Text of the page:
Can steroids unlock my fingers?
Upon initial diagnosis, numerous doctors recommend non-surgical treatments as a first line of defense against locking joints. Anti-inflammatory agents, such as cortisone or corticosteroid, will be administered to the tendon at the base of the impacted finger. Notably, the treatment has lower rates of effectiveness in patients with diabetes but still helps some prevent surgical intervention. Depending on the patient, a single injection can be sufficient to stop the finger from locking. However, surgery is often the next step toward vital relief if symptoms don't resolve with two injections.
When is surgery necessary?
If non-surgical treatments prove limited or unhelpful, many patients consider surgical options. One such procedure, called percutaneous trigger release, works by dividing the A1 pulley, which generally blocks the tendon's overall movement. Without the blockage, the flexor can easily move through the tendon sheath. Traditionally, non-invasive surgery is performed via a small incision with an anesthesia injection to numb sensation. Many physicians suggest thinking of the surgery as a long-term solution, providing function while preventing future issues. However, achieving a complete range of motion may not be likely if an injury was present before surgery.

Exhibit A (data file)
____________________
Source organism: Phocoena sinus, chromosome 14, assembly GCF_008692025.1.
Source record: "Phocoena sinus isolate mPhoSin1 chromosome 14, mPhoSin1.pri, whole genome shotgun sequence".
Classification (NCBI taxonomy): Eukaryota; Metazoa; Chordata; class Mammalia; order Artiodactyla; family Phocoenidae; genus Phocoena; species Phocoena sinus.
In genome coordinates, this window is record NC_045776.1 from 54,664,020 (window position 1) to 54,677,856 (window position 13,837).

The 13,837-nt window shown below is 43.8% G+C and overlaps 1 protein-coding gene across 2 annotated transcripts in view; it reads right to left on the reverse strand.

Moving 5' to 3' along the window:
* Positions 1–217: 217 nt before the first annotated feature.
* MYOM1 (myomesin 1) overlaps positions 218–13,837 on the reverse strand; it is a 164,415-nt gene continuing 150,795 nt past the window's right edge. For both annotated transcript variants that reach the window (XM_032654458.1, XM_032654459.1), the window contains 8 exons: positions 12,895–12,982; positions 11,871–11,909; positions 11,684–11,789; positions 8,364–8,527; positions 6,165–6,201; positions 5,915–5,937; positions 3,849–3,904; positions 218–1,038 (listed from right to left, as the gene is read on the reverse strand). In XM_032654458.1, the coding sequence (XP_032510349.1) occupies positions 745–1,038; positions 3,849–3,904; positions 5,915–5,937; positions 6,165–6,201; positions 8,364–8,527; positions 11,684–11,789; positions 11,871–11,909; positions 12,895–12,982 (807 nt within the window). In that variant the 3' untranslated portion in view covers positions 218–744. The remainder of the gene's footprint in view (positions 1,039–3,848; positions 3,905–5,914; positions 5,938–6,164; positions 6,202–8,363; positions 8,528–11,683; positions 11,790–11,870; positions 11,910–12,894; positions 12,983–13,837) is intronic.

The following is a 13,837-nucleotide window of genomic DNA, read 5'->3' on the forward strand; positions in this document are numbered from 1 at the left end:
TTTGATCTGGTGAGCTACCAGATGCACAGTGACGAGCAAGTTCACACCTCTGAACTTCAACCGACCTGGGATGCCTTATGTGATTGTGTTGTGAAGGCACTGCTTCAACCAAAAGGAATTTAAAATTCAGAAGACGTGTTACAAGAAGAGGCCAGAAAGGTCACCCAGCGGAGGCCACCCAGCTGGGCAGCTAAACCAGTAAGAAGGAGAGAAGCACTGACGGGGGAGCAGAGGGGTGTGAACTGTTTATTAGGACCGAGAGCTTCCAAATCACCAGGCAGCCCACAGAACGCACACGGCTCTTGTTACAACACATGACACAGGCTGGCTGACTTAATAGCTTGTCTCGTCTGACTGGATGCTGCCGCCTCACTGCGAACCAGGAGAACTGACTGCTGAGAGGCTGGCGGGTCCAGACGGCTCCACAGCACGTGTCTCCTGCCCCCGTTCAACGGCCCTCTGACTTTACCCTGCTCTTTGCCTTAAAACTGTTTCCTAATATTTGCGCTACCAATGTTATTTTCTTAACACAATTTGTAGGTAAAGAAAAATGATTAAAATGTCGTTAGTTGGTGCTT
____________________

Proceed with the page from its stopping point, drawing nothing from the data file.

Making the best choice for you
While trigger finger is common, the decrease in mobility can be debilitating to countless patients. As an initial treatment, steroid injections provide potential relief symptoms by reducing inflammation in the tendon. In particularly resistant cases of immobility, some experts recommend surgical trigger release. By removing blockages inhibiting the flexor's movement, patients often report a return of function. After addressing the trigger finger, patients can return to life with less pain and a better range of motion.